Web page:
- The standstill in employment--particularly in the business sector-since the beginning of 2008 and the decline in the average work hours per employee towards the end of this year led to a drop in aggregate labor input. In addition, the stagnation in employment and the natural labor force growth led to a moderate increase in the rate of unemployment to a level of 7.6 percent in 2009.
- The stagnation of employment in the business sector reflects a decline in employment in the manufacturing and construction industries and an increase in employment in other industries, such as finance and business services. Employment fell in industries intensive in unskilled labor, both in manufacturing and non-manufacturing. In contrast, the drop in employment in manufacturing industries intensive in skilled labor was fully offset by the increase in employment in non-manufacturing industries intensive in skilled labor.
- There has been an increase in recent years in the number of Palestinian workers from the territories in the Israeli economy, whose income represents more than 10 percent of Palestinian GDP. The low level of their wages is liable to create downward pressure on the wages and employment of unskilled Israeli laborers.
Chapter 6: The General Government, Its Activity and Financing
- This year the government amended the deficit ceiling, allowing it to rise following the steep drop in tax revenues due to the economic slowdown. In other words, it enabled the 'automatic stabilizers' to operate.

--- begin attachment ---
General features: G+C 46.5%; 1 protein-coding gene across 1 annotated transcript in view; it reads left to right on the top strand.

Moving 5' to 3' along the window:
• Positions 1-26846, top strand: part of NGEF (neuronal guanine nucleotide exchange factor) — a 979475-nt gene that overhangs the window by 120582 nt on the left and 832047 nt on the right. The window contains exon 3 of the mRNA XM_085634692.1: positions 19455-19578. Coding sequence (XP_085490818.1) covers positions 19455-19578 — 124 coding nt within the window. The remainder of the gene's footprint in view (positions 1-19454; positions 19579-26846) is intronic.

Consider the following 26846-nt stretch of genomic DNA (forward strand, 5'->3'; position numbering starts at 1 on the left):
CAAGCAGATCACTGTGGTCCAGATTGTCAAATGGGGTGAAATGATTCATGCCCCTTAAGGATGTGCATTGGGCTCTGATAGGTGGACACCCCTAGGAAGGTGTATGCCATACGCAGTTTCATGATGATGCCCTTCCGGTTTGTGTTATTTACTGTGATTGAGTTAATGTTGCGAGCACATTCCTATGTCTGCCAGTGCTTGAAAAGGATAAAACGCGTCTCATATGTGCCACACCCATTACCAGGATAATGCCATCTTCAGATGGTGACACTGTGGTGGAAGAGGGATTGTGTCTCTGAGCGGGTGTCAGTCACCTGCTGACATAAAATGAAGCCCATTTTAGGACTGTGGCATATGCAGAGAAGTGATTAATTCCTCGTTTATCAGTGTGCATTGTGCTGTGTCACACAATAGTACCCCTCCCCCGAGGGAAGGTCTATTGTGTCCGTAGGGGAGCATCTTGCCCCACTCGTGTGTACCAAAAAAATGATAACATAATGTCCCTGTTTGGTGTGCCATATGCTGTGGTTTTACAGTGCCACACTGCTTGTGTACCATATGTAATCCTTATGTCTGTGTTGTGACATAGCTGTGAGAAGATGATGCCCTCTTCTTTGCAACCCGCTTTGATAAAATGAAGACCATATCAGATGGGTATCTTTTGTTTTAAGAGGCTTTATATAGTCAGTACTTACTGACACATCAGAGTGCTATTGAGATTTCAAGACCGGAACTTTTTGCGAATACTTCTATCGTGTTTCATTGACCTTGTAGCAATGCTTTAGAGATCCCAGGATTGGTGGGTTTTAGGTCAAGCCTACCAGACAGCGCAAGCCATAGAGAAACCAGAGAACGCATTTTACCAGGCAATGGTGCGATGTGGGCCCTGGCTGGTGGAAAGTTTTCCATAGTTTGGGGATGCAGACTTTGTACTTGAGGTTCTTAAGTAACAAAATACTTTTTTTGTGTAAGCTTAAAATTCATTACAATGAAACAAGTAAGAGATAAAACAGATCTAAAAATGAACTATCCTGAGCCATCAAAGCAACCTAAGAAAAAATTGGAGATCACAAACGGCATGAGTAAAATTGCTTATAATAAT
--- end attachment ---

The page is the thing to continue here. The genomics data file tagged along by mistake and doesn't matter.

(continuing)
- As a result of the reduction of the debt/GDP ratio between 2003 and 2008 and the more moderate impact of the economic crisis in Israel than elsewhere, the increase in the deficit was not accompanied by a rise in Israel's relative risk or in the interest rate on the public sector debt. Hence, in contrast with the crisis of 2001-03, this time the government did not have to deploy a policy of restraint during the crisis.
- The moderate nature of fiscal policy in Israel compared with the aggressive counter-cyclical policy which characterized the developed countries, improved Israel's relative situation as regards the public sector deficit, and especially as regards the debt/GDP ratio. Consequently, fewer long-term effects on fiscal policy are expected in Israel than in the developed countries.